Kolkata is also a place where hand pulled rickshaws ply on the narrow alleys and streets of Kolkata. It is said that it was first introduced in Simla and then in Kolkata. Over the years, human rights groups and governing authorities have tried to eliminate the use of hand pulled rickshaws which some see as a degrading colonial anarchism. Local authorities banned the vehicle in 2006 and have stopped issuing or renewing licenses. Many rickshaw pullers are migrants from the neighbouring state of Bihar. They come here looking for work, leaving their families behind in the villages. The government of West Bengal (Kolkata is the capital of West Bengal) described the jobs of the rickshaw pullers as ‘barbaric, despicable and inhuman'. But the city’s residents disagree. These rickshaws carry packages in the old part of the city where taxis, cars and auto rickshaws do not move due to dirty and stagnant water logging in the thick of monsoon. Once, the mayor of the city said, “Though for many, it is regressive to see a person pulling other people, but it is true that hand pulled rickshaw is not only a means of transport but it has become a part of the city life and cultural heritage. Hand pulled rickshaws not only give bread to many people but also one of the identity of the city. We cannot ruin the tradition of Kolkata.”

Most of the clientele of the hand pulled rickshaws are local residents as well as school and college students and aged men. I heard one pedestrian saying to a man of his age, “I never board a hand pulled rickshaw. It is a pity to see a barefooted man carrying another in the heat and in the rain. l feel uneasy watching one man pulling and another man sitting comfortably.”

Kolkata is also known as the 'City of Joy.’ The hand pulled rickshaws are surviving due to a number of socioeconomic reasons. Firstly, pulling a rickshaw does not require skills; it requires physical labour. Unemployed and unskilled labourers find employment as rickshaw pullers in Kolkata. Most rickshaw pullers do not know the name of the streets as they ply their trade, nor do they understand the various traffic signals. Secondly, urban planning has also played a part in their continuance of this mode of transportation. Due to poor drainages, streets in the low lying areas get flooded frequently. During heavy monsoon, the hand pulled rickshaws are the only mode of transportation which can navigate flooded street. It is less expensive and non polluting; and its compact size allows easy ride through the narrow lanes of Kolkata. They stand as a socioeconomic contrast to the modern infrastructure of skyscrappers and flyovers. In 1919, the Hackney Carriage Act was passed by the British allowing hand pulled rickshaws to be hired as a passenger transport vehicle in Kolkata. Post World War II, colonialism declined in Asia and the hand pulled rickshaws faded out of use from erstwhile British colonies. Strangely, the legacy of hand pulled rickshaws continued in the city of joy, i.e., Kolkata and it has become an icon of the metropolis.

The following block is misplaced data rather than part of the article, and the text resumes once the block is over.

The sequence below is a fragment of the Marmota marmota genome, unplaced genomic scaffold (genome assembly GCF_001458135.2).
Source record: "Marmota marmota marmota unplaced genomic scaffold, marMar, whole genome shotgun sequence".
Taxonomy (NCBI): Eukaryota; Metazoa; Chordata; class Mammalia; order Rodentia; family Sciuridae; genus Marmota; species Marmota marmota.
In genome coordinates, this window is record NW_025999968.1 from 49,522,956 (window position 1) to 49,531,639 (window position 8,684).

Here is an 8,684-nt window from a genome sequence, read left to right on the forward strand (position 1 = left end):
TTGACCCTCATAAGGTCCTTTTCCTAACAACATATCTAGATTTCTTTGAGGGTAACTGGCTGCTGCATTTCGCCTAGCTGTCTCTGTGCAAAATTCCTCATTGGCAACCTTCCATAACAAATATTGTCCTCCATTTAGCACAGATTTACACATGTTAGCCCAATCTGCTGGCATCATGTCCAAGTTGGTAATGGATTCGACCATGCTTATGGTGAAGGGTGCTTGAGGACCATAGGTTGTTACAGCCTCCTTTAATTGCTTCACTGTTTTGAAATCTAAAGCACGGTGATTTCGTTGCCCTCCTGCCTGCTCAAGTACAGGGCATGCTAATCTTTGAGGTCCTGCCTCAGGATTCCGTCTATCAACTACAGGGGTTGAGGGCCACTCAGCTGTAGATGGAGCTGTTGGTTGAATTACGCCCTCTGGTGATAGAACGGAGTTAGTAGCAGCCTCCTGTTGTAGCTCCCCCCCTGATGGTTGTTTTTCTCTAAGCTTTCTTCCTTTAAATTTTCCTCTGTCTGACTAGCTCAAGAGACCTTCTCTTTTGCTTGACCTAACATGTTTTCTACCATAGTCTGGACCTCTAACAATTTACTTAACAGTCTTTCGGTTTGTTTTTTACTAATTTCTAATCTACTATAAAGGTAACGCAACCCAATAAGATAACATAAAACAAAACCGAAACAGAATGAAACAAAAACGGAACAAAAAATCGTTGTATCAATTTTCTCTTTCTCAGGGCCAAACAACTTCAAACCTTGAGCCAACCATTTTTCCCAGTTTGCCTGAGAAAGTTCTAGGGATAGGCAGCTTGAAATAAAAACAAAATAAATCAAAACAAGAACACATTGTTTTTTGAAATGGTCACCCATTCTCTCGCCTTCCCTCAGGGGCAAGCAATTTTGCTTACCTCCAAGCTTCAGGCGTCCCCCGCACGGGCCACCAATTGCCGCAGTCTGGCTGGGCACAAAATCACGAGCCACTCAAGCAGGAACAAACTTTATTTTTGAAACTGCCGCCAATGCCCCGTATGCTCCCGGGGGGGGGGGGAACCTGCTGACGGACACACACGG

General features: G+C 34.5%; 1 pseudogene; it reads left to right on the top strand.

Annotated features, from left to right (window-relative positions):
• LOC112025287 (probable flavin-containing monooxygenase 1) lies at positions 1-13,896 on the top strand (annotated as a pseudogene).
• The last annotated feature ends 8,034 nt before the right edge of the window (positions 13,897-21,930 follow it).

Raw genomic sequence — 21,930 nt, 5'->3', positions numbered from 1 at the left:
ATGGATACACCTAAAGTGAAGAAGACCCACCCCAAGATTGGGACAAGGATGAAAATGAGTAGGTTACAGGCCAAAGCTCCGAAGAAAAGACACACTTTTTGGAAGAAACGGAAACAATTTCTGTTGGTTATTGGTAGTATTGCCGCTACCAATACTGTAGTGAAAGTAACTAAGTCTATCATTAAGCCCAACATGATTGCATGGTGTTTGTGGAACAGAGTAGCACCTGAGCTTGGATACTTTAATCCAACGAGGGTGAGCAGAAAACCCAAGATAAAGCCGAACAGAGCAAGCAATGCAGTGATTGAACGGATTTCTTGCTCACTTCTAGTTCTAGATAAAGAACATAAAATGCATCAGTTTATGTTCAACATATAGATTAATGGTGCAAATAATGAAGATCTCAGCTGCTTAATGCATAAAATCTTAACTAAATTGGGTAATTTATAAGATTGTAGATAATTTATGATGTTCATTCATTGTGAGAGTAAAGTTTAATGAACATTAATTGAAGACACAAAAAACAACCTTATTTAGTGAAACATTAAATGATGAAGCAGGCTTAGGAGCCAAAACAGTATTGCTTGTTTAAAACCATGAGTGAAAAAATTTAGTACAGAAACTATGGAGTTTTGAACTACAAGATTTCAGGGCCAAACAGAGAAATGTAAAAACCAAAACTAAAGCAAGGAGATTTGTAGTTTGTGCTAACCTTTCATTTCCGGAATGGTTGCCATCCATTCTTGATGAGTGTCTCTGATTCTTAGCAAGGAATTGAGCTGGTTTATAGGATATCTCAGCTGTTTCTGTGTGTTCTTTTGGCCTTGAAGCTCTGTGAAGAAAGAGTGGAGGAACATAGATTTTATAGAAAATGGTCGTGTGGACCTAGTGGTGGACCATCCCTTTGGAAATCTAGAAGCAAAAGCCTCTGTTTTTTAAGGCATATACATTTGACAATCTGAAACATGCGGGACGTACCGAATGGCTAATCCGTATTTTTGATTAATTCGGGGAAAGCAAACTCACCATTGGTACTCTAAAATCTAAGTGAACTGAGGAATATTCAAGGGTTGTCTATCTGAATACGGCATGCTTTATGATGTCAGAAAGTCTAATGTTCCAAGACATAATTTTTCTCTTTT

Kolkata is the first city in India to offer underground metro services. I like the place for its affordability. During our stay there, my parents and I strolled from 8, Russell Street to other road and we came across a few book sellers displaying books in the footpath. Books are cheap there, and the sellers are ready to give discounts. I purchased a Brief History of Time by Stephen Hawking (Printed and bound in India by Thomson Press India Ltd. Printing History. Bantam edition published 1995 with introduction by Carl Sagan and by Ron Miller).

The price of the book is rupees 399. I said to the seller, “I shall pay you rupees 150.” The seller assented and I bought it. Though I did not read then, it lay near my pillow during our stay at Assam House in Kolkata. Purchasing that famous book with my parents in Kolkata shall always remain an important moment in my life. Reaching 8, Russell Street, and entering our room I immediately wrote the purchasing date and time in the front page of the book. “A beautiful book I purchased,” I said to my parents.

Western influence is dominant in many of Kolkata’s architectural monuments. The dominant language is Bengali. The elocution of the Bengali speech spoken there is sweeter to listen to. The density of population is absolutely high. A number of national government institutions, viz. the National Library, the Indian Museum, and the Geographical Survey of India are in the city. Many of the city’s residents live in some of the worst conditions. The city’s former name was Calcutta. It is an Anglicized version of the Bengali name Kalikata. In 2001, the government of West Bengal officially changed the name of the city to Kolkata.

After three days’ stay my parents and I returned to my home state with a mixed feeling. I came to my reading table and again started reading my school text about the extinct animals